• Loyd is the first Fighting Irish women’s basketball player to register eight 20-point games in her first 10 outings of a season, surpassing Gaither (who had seven 20-point games in first 10 contests of 1996-97).
  • Loyd is the first Notre Dame women’s basketball player to register back-to-back 30-point games and for good measure, she did it against a pair of ranked opponents in No. 3 UConn (31 points) and No. 25 DePaul (school record-tying 41 points). Current Fighting Irish associate coach Beth (Morgan) Cunningham had two 30-point games in three days on Dec. 1 and 3, 1995, in close losses to No. 12/13 Penn State (32) and No. RV/22 Texas A&M (34) at the Kona Women’s Basketball Classic in Kona, Hawaii, although there was a game between those two (Cunningham scored 23 points in a win over Washington).
  • Loyd has scored 175 points (25.0 ppg.) in her last seven games, the second-most points by a Notre Dame women’s basketball player in a seven-game stretch in school history (Gaither had 179 in 1996-97). Included in Loyd’s current run were three ranked opponents, against whom she averaged 33.0 points per game–for the season, Loyd averages 31.8 ppg. against Top 25 teams.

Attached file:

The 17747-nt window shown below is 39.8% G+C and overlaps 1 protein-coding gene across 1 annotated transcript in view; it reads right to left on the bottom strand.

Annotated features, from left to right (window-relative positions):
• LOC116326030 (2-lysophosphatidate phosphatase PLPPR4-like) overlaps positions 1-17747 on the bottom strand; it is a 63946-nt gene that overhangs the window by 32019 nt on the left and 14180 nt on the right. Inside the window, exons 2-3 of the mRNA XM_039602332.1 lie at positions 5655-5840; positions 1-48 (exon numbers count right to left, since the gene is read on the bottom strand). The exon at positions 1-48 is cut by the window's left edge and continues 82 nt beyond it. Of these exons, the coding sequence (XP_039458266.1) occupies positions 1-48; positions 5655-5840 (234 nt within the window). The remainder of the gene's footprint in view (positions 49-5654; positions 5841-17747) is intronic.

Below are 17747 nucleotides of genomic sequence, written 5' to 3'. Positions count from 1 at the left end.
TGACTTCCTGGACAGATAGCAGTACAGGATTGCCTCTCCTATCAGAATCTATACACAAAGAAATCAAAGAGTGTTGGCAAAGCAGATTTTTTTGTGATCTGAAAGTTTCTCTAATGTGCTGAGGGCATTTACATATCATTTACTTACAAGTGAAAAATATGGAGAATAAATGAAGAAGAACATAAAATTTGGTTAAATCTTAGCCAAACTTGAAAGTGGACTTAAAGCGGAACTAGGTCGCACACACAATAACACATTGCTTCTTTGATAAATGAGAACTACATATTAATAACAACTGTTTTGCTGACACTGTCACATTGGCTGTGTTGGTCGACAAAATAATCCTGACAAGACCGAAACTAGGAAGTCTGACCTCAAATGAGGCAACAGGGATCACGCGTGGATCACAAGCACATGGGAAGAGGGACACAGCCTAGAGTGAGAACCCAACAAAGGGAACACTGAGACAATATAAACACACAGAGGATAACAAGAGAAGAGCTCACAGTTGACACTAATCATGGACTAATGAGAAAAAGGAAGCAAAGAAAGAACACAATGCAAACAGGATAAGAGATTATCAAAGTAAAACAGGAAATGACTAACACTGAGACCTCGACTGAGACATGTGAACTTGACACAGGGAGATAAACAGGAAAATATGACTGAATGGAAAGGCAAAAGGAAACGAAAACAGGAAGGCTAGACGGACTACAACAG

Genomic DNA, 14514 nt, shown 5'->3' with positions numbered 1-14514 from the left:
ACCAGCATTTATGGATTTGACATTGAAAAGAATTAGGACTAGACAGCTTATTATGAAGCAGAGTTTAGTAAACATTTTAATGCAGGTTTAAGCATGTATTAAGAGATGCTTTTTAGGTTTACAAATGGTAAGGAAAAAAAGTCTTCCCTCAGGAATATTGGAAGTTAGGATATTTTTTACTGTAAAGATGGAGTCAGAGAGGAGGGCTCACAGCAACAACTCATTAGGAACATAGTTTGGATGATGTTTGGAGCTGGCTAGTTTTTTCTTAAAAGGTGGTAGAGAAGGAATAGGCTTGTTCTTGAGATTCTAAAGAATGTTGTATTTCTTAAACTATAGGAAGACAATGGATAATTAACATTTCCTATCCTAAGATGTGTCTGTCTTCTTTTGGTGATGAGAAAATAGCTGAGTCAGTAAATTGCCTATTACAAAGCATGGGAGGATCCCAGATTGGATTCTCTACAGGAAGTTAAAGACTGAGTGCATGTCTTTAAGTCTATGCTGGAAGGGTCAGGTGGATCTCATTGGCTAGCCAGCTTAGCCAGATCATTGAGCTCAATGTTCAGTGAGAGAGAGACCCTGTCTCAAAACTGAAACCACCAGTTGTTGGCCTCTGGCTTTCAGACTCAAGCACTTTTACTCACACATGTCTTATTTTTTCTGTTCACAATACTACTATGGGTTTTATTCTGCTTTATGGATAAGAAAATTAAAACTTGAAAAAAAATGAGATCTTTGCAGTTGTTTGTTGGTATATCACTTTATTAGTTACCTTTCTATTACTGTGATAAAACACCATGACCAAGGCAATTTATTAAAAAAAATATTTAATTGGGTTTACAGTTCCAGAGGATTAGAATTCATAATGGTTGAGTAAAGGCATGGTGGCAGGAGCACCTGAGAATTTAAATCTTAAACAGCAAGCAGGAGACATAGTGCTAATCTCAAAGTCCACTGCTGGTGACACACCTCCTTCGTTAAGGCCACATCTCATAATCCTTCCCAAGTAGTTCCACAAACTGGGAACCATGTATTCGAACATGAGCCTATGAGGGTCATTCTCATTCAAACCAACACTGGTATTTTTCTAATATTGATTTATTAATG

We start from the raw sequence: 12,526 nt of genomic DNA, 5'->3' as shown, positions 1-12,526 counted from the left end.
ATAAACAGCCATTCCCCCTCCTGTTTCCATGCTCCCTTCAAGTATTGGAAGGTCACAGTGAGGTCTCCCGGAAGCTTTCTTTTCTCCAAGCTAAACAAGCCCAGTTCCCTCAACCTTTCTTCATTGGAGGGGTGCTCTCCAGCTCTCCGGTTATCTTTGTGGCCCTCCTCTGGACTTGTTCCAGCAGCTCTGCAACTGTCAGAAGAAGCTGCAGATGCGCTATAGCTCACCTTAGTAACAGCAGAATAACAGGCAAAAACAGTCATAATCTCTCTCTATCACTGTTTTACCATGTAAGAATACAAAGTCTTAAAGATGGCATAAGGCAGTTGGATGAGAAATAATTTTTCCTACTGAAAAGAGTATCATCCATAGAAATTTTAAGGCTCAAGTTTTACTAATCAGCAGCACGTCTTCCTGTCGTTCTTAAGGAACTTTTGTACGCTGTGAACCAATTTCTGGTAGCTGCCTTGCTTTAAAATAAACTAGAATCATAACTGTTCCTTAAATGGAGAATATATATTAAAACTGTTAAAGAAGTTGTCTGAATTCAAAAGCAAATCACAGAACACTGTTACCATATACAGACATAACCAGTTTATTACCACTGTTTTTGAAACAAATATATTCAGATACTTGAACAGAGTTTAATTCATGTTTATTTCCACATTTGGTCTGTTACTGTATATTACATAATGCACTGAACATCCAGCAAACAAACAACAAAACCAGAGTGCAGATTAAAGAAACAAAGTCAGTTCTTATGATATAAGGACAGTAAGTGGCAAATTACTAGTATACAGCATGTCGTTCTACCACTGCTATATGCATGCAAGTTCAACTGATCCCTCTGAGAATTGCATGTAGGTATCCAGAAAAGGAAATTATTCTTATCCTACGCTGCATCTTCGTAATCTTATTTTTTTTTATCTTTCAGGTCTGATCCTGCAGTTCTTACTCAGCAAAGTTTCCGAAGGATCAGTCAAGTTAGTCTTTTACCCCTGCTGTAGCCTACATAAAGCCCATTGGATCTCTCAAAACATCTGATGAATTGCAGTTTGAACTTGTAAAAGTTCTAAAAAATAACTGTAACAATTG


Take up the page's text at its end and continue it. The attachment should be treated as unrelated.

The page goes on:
• Loyd is 18th in school history with 1,408 career points in 85 career games, putting her within reach of the 1,500-point milestone, a mark she could hit in her next six games if she stays on her current career scoring pace of 16.6 points per game. Loyd would be the 13th player in program history to reach that statistical milepost and is on pace to be the second-quickest to do so (Cunningham scored her 1,500th point at Notre Dame in her 80th career game on Feb. 21, 1996, at home against Miami).

The Comforts Of Home
The Dec. 6 loss to third-ranked Connecticut put an end to Notre Dame’s 34-game home winning streak, at the time the nation’s longest active success string at home and the second-longest run in school history behind only a 51-game spree from Dec. 12, 1998- Feb. 19, 2002.

This latest streak ended almost exactly two years to the day after it began (Dec. 8, 2012–a 109-70 win over Utah State–three days after a 73-61 loss to another third-ranked opponent, Baylor, at Purcell Pavilion).

Nevertheless, Notre Dame continues to have one of the nation’s toughest home court environments, having posted a 85-6 (.934) record at Purcell Pavilion since the arena was renovated prior to the 2009-10 season, and a 408-91 (.818) record at the facility that was originally known as the Athletic and Convocation Center when it was built in 1968 (and later rededicated as the Rev. Edmund P. Joyce Athletic and Convocation Center in 1987).